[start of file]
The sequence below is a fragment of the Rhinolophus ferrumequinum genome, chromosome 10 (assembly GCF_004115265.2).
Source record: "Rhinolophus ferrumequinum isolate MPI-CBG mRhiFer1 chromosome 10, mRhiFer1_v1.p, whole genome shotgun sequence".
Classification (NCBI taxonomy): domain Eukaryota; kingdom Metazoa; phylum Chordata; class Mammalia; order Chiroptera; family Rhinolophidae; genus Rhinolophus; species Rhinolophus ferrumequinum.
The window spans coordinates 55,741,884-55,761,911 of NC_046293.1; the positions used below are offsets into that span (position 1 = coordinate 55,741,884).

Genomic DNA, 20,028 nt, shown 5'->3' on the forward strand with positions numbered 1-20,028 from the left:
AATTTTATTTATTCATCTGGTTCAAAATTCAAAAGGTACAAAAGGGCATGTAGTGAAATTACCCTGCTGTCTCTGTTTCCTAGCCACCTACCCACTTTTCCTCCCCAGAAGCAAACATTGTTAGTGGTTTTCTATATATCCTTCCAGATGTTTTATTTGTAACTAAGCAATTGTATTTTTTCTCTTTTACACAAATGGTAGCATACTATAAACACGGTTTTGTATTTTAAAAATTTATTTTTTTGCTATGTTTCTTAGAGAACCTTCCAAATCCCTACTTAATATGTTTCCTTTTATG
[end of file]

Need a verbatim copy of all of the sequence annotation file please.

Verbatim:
The sequence below is a fragment of the Rhinolophus ferrumequinum genome, chromosome 10 (assembly GCF_004115265.2).
Source record: "Rhinolophus ferrumequinum isolate MPI-CBG mRhiFer1 chromosome 10, mRhiFer1_v1.p, whole genome shotgun sequence".
Classification (NCBI taxonomy): domain Eukaryota; kingdom Metazoa; phylum Chordata; class Mammalia; order Chiroptera; family Rhinolophidae; genus Rhinolophus; species Rhinolophus ferrumequinum.
The window spans coordinates 55,741,884-55,761,911 of NC_046293.1; the positions used below are offsets into that span (position 1 = coordinate 55,741,884).

Genomic DNA, 20,028 nt, shown 5'->3' on the forward strand with positions numbered 1-20,028 from the left:
AATTTTATTTATTCATCTGGTTCAAAATTCAAAAGGTACAAAAGGGCATGTAGTGAAATTACCCTGCTGTCTCTGTTTCCTAGCCACCTACCCACTTTTCCTCCCCAGAAGCAAACATTGTTAGTGGTTTTCTATATATCCTTCCAGATGTTTTATTTGTAACTAAGCAATTGTATTTTTTCTCTTTTACACAAATGGTAGCATACTATAAACACGGTTTTGTATTTTAAAAATTTATTTTTTTGCTATGTTTCTTAGAGAACCTTCCAAATCCCTACTTAATATGTTTCCTTTTATG